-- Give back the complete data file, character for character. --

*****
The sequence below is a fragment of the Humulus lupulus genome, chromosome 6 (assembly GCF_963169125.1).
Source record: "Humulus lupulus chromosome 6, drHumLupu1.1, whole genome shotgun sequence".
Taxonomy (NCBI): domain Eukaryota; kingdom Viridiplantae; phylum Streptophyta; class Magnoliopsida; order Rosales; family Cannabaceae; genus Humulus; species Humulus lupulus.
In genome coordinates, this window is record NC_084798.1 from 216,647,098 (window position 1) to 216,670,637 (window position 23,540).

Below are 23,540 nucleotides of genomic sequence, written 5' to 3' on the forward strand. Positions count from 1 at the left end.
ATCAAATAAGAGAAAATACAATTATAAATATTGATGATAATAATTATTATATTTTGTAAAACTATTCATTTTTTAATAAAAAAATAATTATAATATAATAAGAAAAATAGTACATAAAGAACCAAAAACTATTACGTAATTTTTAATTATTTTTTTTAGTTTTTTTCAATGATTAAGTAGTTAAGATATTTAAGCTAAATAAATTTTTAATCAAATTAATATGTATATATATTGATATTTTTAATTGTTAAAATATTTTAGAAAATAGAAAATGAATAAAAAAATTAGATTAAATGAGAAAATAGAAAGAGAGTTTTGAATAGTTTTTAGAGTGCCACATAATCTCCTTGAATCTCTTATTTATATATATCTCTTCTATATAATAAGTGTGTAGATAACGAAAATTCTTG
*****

The sequence below is a fragment of the Humulus lupulus genome, chromosome 6 (assembly GCF_963169125.1).
Source record: "Humulus lupulus chromosome 6, drHumLupu1.1, whole genome shotgun sequence".
Taxonomy (NCBI): domain Eukaryota; kingdom Viridiplantae; phylum Streptophyta; class Magnoliopsida; order Rosales; family Cannabaceae; genus Humulus; species Humulus lupulus.
In genome coordinates, this window is record NC_084798.1 from 216,647,098 (window position 1) to 216,670,637 (window position 23,540).

Below are 23,540 nucleotides of genomic sequence, written 5' to 3' on the forward strand. Positions count from 1 at the left end.
ATCAAATAAGAGAAAATACAATTATAAATATTGATGATAATAATTATTATATTTTGTAAAACTATTCATTTTTTAATAAAAAAATAATTATAATATAATAAGAAAAATAGTACATAAAGAACCAAAAACTATTACGTAATTTTTAATTATTTTTTTTAGTTTTTTTCAATGATTAAGTAGTTAAGATATTTAAGCTAAATAAATTTTTAATCAAATTAATATGTATATATATTGATATTTTTAATTGTTAAAATATTTTAGAAAATAGAAAATGAATAAAAAAATTAGATTAAATGAGAAAATAGAAAGAGAGTTTTGAATAGTTTTTAGAGTGCCACATAATCTCCTTGAATCTCTTATTTATATATATCTCTTCTATATAATAAGTGTGTAGATAACGAAAATTCTTG